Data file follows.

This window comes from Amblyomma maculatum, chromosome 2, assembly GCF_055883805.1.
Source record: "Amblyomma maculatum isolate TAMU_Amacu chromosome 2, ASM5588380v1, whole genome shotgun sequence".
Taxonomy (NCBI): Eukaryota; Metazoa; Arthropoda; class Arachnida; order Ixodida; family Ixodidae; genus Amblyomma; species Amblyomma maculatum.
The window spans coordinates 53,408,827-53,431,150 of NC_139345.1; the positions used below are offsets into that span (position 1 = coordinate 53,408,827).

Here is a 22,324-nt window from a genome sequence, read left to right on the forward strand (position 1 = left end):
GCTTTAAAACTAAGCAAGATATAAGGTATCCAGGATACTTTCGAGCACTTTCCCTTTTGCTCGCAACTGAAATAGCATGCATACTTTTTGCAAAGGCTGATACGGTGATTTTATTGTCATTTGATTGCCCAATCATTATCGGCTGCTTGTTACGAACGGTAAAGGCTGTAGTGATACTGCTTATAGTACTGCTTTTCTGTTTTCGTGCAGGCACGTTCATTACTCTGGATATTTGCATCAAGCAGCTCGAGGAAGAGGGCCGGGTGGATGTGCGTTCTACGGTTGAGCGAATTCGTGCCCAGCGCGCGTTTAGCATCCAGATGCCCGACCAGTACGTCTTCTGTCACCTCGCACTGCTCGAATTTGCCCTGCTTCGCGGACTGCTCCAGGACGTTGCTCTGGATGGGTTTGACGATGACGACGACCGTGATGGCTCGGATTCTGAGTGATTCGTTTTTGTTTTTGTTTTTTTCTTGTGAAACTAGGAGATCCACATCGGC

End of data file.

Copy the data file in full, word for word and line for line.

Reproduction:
This window comes from Amblyomma maculatum, chromosome 2, assembly GCF_055883805.1.
Source record: "Amblyomma maculatum isolate TAMU_Amacu chromosome 2, ASM5588380v1, whole genome shotgun sequence".
Taxonomy (NCBI): Eukaryota; Metazoa; Arthropoda; class Arachnida; order Ixodida; family Ixodidae; genus Amblyomma; species Amblyomma maculatum.
The window spans coordinates 53,408,827-53,431,150 of NC_139345.1; the positions used below are offsets into that span (position 1 = coordinate 53,408,827).

Here is a 22,324-nt window from a genome sequence, read left to right on the forward strand (position 1 = left end):
GCTTTAAAACTAAGCAAGATATAAGGTATCCAGGATACTTTCGAGCACTTTCCCTTTTGCTCGCAACTGAAATAGCATGCATACTTTTTGCAAAGGCTGATACGGTGATTTTATTGTCATTTGATTGCCCAATCATTATCGGCTGCTTGTTACGAACGGTAAAGGCTGTAGTGATACTGCTTATAGTACTGCTTTTCTGTTTTCGTGCAGGCACGTTCATTACTCTGGATATTTGCATCAAGCAGCTCGAGGAAGAGGGCCGGGTGGATGTGCGTTCTACGGTTGAGCGAATTCGTGCCCAGCGCGCGTTTAGCATCCAGATGCCCGACCAGTACGTCTTCTGTCACCTCGCACTGCTCGAATTTGCCCTGCTTCGCGGACTGCTCCAGGACGTTGCTCTGGATGGGTTTGACGATGACGACGACCGTGATGGCTCGGATTCTGAGTGATTCGTTTTTGTTTTTGTTTTTTTCTTGTGAAACTAGGAGATCCACATCGGC